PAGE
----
Monday, July 09, 2007



I saw Michael Moore's latest masterpiece "SiCKO" tonight. It was, to me, his finest production since Roger and Me. Where I felt let down (or was it slightly embarrassed) by the maudlin focus on one family's loss in Fahrenheit 911, here I felt he did little to nothing wrong. Could he have given screen time to the insurance industry to rebut his arguments? I suppose, but it's not like they give the dead, dying, and at-risk an opportunity to give their say when they get their expensive PR campaigns in full gear. Turnabout being fair play and all, Moore lays it out there, and we're welcome to investigate further on our own. Which means that Moore will win out, because the more you investigate the tragedy of health care in this country, the more you'll see that only obfuscation and apathy have been able to allow this system to limp along as it has for the last 50 years.

I was reading some of the discussion in Digby's comment thread on the movie, and was struck by a couple of things. One, someone pointing out that Cuba ranked below the U.S. on the WHO ranking of nations. While we need to keep in mind that the ranking is pretty arbitrary, I will point out that Cuba far outperforms other poor nations, while the U.S. far underperforms (while spending a higher proportion of our GDP) other wealthy nations. We should be far, far higher than Cuba but instead barely manage to squeak ahead. And the most important part is that the cracks in the system in the U.S. are such that if you have an underlying problem (too fat, too thin, former yeast infection) or if you lose the fight to be recognized as a lucky 9/11 worker, it can actually mean that you get treated unequally in this system. It's catch as catch can here, and that borders on the criminal. And yet we put up with it. Thanks to obfuscation and apathy.

I remember 15 years ago, watching the nightly news on the eve of the 1992 presidential election, and seeing something on one of the networks that made me think: this could actually happen -- the health care crisis in America has actually gotten to the point where the corporate media is ready to bring people on board with a system of universal health care. We're on the precipice of a new day! I was shocked but also so hopeful, particularly after Clinton's election victory. And then, it all went to pot. Thanks to Bob Dole and a cast of many others (primarily Republicans) along with Bill Clinton's inability to truly lead on this issue, here we are 15 years later, and it's only gotten worse. Although there is some progress that's been made in some states, such as Illinois. But this should not be a state-by-state issue in my opinion. People in Massachusetts should not get far better health care than people in Alabama just because of their geographic location.

The second thing in Digby's comment section that struck me was that someone recalled seeing that 50% of bankruptcies were due to medical bills/catastrophic health problems. It's interesting that when the bankruptcy bill was debated a couple of years ago, that statistic was used as a reason to stop passage, but it passed anyway. It's a very frustrating world we live in when we are made aware of such facts and come away with something that makes it harder for people to declare bankruptcy AND does nothing to help with those medical bills. I know a lot of Democrats helped get that passed (paging Joe Biden) but ultimately, it was the Republicans. Which is yet another reason why it's hard for me to feel anything but bitterness when I meet a Republican in this day and age. I like to think of myself as broad-minded, but that bill was really beyond the pale.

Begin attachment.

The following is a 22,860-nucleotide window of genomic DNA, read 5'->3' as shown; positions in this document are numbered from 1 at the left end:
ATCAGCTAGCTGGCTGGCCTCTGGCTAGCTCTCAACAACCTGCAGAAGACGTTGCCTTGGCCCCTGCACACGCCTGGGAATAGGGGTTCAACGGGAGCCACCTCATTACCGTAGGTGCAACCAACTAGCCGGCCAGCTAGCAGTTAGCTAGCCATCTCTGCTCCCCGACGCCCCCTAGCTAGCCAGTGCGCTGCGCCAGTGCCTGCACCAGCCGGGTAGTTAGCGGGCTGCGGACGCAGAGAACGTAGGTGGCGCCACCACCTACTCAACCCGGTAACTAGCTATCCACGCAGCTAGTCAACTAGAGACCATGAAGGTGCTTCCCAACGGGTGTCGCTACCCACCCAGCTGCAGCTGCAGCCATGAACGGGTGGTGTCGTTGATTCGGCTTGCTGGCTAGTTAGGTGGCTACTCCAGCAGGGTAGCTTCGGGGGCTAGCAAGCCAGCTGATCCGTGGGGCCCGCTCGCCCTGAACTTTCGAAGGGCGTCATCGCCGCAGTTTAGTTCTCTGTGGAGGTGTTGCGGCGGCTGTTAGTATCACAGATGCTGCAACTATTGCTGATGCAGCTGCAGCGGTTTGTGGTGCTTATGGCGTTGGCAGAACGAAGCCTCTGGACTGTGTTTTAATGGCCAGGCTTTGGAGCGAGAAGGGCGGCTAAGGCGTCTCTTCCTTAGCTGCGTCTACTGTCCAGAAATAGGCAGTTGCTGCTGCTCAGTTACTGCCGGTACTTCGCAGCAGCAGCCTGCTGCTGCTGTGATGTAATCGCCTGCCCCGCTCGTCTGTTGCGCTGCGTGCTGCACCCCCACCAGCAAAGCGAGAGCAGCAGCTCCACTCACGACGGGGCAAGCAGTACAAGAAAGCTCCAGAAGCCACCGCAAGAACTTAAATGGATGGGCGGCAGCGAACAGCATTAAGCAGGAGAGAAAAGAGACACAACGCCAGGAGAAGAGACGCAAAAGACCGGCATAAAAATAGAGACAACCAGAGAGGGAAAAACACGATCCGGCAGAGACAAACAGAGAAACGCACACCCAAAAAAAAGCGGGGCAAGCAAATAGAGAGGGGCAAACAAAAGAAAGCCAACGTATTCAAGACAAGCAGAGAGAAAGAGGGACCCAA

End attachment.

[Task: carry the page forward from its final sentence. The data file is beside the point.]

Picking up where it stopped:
A third thing I was struck by were comments regarding how to counter the argument that the capitalism aspect to American healthcare is what has helped to make ours one of the most technologically advanced systems in the world, if not the most. I would like to point out that just as private schools & colleges have not gone away, nor have taxi cabs/cars, nor UPS, nor private security systems, nor many other private enterprises in areas where there are large government programs, it will be the same for healthcare. Just because we'll be providing a larger amount of free service for the majority of us doesn't mean that there won't be a parallel system for the wealthy. They'll be able to pay for their private clinics, their private doctors, even an insurance system to supplement national care. The rich always are able to figure out a way to live that much better than the rest of us. It's their nature. Their extreme wealth should be plenty to spur development. Also, much of the research that has led to our medical advancement has been thanks to places like NIH and the many (often public) research universities out there.

Finally, I am desperately hopeful that Michael Moore will keep it up. To say he's an imperfect messenger is to miss the point - we all are. What he is, though, is the single best messenger I've ever seen for changing the terms of the debate, whether it's about unions & corporations, the war in Iraq, and healthcare. I'll be fascinated to see where he goes next. I hope it's the media or, even better, the secretive, massive PR industry. I got my first hint of the demons associated PR thanks to Tom Tomorrow, who did the cover for the exposé Toxic Sludge Is Good for You. Definitely read it if you ever get a chance.

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